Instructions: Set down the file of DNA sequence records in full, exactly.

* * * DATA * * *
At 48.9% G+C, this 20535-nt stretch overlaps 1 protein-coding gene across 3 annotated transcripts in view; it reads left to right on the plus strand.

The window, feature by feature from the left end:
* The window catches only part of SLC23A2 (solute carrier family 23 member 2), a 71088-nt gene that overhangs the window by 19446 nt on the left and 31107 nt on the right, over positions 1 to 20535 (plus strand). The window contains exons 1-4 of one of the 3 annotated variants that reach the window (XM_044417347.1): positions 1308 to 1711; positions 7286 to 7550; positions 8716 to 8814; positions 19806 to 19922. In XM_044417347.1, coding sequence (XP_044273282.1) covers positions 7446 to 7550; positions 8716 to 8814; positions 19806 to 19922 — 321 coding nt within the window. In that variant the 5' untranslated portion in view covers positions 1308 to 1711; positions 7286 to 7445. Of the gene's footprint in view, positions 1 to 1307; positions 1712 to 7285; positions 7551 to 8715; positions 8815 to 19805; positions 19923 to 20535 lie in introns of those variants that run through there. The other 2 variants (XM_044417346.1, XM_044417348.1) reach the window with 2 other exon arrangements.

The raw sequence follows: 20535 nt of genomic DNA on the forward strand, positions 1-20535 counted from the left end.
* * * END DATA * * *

At 48.9% G+C, this 20535-nt stretch overlaps 1 protein-coding gene across 3 annotated transcripts in view; it reads left to right on the plus strand.

The window, feature by feature from the left end:
* The window catches only part of SLC23A2 (solute carrier family 23 member 2), a 71088-nt gene that overhangs the window by 19446 nt on the left and 31107 nt on the right, over positions 1 to 20535 (plus strand). The window contains exons 1-4 of one of the 3 annotated variants that reach the window (XM_044417347.1): positions 1308 to 1711; positions 7286 to 7550; positions 8716 to 8814; positions 19806 to 19922. In XM_044417347.1, coding sequence (XP_044273282.1) covers positions 7446 to 7550; positions 8716 to 8814; positions 19806 to 19922 — 321 coding nt within the window. In that variant the 5' untranslated portion in view covers positions 1308 to 1711; positions 7286 to 7445. Of the gene's footprint in view, positions 1 to 1307; positions 1712 to 7285; positions 7551 to 8715; positions 8815 to 19805; positions 19923 to 20535 lie in introns of those variants that run through there. The other 2 variants (XM_044417346.1, XM_044417348.1) reach the window with 2 other exon arrangements.

The raw sequence follows: 20535 nt of genomic DNA on the forward strand, positions 1-20535 counted from the left end.